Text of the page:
Ministry of Labor and Social Development, Hadaf under virus attack

Updated 24 January 2017

Ministry of Labor and Social Development, Hadaf under virus attack

RIYADH: Ministry of Labor and Social Development spokesman Khaled Aba Al-Khail said the ministry and the Human Resources Development Fund’s (Hadaf) electronic systems were attacked by a virus, but they are coordinating with the National Center for Cybersecurity (NCC) at the Ministry of Interior to address the problem.
Both the ministry and Hadaf have taken necessary steps for the safety of their systems, he said, adding that no significant damage was done as a result of the attack.
An alert from the telecoms authority advised all parties to be vigilant for attacks from the Shamoon 2 variant of the virus that in 2012 crippled tens of thousands of computers at Saudi Aramco.
Aba Al-Khail said the two institutions are following all the needed technical procedures and taking all measures to protect their databases, stressing that they were able to deal with (such situations) in coordination with the National Center for Cybersecurity.
He said the virus infected only some websites and some peripheral systems for users, but the databases containing customers’ information were not affected.
He said that the ministry and Hadaf’s electronic systems would be gradually running normally soon.
Jubail-based Sadara Chemical Co., a joint venture firm owned by Saudi Aramco and US company Dow Chemical, said it had experienced a network disruption on Monday morning and was working to resolve the issue.
The company made the disclosure on its official Twitter account after the warning by Al-Ekhbariya TV, which cited the telecoms authority. It did not say whether the disruption was due to a cyberattack but said as a precautionary measure it had stopped all services related to the network.
Other companies in Jubail, the hub of the Saudi petrochemicals industry, also experienced network disruptions, according to sources who were not authorized to publicly discuss the matter.
Those companies sought to protect themselves from the virus by shutting down their networks, said the sources, who declined to identify specific firms.
• With inputs from Reuters


13th edition of Souk Okaz begins as part of Taif Season

Updated 15 min 55 sec ago

13th edition of Souk Okaz begins as part of Taif Season

  • Taif Season is one of the 11 festivals aimed at transforming the Kingdom into an important global tourist destination

On behalf of King Salman, Makkah Governor Prince Khaled Al-Faisal launched Souk Okaz — which is part of Taif Season — Tuesday night.

Prince Khaled was received at Souk Okaz by President of the Saudi Commission for Tourism and National Heritage (SCTH) Ahmed Al-Khateeb and Taif Governor Saad Al-Maimouni. Ambassadors, diplomats and others from inside and outside Saudi Arabia also attended the event.

The launch ceremony started with the Saudi national anthem followed by a video presentation about the history of Souk Okaz, which —  according to Taif Season spokesman Naif Al-Osaimi — opened in 501 CE. It was reopened 12 years ago and has since been an annual international culture festival.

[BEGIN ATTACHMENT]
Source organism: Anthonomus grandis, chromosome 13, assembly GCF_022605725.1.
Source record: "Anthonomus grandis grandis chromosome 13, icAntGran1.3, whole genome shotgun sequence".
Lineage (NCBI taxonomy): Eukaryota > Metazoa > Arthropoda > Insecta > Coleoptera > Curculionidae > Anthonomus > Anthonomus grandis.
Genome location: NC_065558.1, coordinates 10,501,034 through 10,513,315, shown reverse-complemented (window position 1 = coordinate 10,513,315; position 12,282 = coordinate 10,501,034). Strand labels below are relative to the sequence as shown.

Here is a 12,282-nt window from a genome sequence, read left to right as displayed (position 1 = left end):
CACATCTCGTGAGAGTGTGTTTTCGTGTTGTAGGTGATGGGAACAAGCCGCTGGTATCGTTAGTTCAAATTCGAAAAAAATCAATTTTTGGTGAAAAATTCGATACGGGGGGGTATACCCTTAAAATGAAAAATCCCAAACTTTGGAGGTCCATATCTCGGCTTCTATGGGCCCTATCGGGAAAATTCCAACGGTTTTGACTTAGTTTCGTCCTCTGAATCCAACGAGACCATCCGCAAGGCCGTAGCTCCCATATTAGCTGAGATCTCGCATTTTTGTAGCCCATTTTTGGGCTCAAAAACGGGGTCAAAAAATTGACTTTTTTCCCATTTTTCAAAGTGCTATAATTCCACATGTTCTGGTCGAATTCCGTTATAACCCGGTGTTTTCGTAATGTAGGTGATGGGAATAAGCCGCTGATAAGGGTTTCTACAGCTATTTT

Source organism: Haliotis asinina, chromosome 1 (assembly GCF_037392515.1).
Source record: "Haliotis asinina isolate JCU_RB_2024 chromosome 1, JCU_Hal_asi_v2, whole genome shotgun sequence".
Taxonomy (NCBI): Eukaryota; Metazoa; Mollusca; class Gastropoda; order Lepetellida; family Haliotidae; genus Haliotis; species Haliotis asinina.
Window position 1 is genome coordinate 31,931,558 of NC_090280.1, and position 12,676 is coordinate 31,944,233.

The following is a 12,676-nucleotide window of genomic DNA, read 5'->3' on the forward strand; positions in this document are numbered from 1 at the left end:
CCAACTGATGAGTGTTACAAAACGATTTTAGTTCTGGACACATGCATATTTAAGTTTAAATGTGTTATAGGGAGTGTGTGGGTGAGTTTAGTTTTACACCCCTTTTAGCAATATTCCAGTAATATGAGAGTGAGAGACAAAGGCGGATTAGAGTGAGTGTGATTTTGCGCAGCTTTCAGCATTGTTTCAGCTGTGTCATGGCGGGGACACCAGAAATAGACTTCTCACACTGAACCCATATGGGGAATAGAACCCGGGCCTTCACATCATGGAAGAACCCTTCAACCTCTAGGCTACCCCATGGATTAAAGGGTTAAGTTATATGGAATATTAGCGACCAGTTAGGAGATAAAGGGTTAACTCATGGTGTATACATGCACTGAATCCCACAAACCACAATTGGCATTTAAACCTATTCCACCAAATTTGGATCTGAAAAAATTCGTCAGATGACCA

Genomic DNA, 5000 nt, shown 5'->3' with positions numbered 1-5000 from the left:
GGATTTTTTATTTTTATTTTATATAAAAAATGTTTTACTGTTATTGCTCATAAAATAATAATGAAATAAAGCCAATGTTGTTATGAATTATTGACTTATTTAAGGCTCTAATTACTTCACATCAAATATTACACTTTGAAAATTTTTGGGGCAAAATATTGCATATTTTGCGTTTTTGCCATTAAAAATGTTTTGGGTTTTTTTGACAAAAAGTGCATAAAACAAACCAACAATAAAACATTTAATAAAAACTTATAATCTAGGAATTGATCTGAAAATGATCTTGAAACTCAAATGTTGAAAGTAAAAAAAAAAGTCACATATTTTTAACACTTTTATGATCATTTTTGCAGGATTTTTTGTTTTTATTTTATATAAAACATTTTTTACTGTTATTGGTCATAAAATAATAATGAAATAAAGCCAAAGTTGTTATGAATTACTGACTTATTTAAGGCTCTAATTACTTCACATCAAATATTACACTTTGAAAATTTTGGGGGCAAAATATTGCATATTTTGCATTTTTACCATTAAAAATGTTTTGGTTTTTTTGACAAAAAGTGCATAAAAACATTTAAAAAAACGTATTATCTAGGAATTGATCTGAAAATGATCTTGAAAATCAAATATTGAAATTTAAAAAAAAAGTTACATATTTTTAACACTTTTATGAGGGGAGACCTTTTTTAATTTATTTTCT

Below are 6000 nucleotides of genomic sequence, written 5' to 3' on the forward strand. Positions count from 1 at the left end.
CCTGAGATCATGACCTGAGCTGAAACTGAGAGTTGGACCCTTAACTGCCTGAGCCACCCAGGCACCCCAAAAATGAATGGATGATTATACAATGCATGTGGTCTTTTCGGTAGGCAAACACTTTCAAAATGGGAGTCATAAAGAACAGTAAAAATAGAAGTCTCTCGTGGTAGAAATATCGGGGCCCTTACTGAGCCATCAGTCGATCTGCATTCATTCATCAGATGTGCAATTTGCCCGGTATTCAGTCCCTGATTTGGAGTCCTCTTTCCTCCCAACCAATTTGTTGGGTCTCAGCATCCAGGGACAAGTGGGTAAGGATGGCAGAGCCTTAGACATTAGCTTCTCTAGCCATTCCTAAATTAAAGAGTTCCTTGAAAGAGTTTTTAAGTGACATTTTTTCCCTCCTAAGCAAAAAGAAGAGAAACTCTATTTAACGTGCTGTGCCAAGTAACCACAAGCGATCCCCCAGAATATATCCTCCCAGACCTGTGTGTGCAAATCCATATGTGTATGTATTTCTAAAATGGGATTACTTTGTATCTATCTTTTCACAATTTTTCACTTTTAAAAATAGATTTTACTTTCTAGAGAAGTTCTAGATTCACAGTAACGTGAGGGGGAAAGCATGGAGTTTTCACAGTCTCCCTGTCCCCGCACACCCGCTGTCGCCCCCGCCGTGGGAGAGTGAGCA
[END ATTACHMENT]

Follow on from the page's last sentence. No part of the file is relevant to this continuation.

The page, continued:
The presentation was followed by an operetta — “Arab 501” — based on the Mu’allaqat, the seven poems from the pre-Islamic era traditionally believed to hang in the Kaaba at Makkah. “Arab 501” starred some of the best talent from around the Arab world, including Mohammed Abdu of Saudi Arabia, Kadim Al-Saher of Iraq, and the Lebanese singer Carole Samaha.

Prince Khaled then presented the Poet of Okaz award —  and the attendant SR1 million ($266,640)cash prize — to Saudi poet Mohammed Ibrahim Yaqoub. Yemeni poet Abdullah Obaid was awarded SR500,000 for second place, while SR250,000 went to Saudi poet Azzam Al-Ghaithi for coming third.

Prince Khaled was briefed on recent developments at Souk Okaz, including the amphitheater on Okaz Boulevard, which can accommodate 5,000 spectators for its theatrical equestrian shows.

Prince Khaled pointed out that the Souk will see further development in the near future, adding that the Kingdom’s security, stability, culture and economy are a result of several factors, chief among which is, he said, the country’s adherence to Islam.

“Souk Okaz has added a lot to Taif Season, although every event has its own taste,” SCTH’s director general in the Makkah region,  Mohammed Abdullah Al-Amri, told Arab News.

“Our main target is to bring Taif back to the frontline of Arab tourism,” said Al-Osaimi. “Today’s operetta may help put Taif again on top of Arab tourism as a meeting place and a resort for Arabs. We have 11 Arab countries participating in this edition of Souk Okaz and we are determined to introduce new events and activities at Souk Okaz to meet the needs our audience.”

Taif Season is one of 11 festivals aimed at transforming the Kingdom into an important global tourist destination. Dozens of events have been taking place this month in the southwestern city, which is famous for its heritage and beautiful landscapes.

Souq Okaz is one of the main attractions of the event. At the Souq, people can experience the culture of 11 different Arab nations by visiting pavilions showcasing the food, art and commerce of the UAE, Kuwait, Bahrain, Oman, Iraq, Egypt, Jordan, Lebanon, Morocco and Tunisia. There is also, of course, a pavilion for the host nation.

The Souk will also play host to some of the region’s biggest music stars between August 23 and 30, including the UAE’s Ahlam and Hussein Al-Jassmi, Assala Nasri of Syria, and the Kingdom’s Abadi Al-Johar and Dalia Mubarak.

This is the third edition of Souq Okaz since King Salman gave SCTH the responsibility of organizing the event in coordination with executive bodies in Makkah region.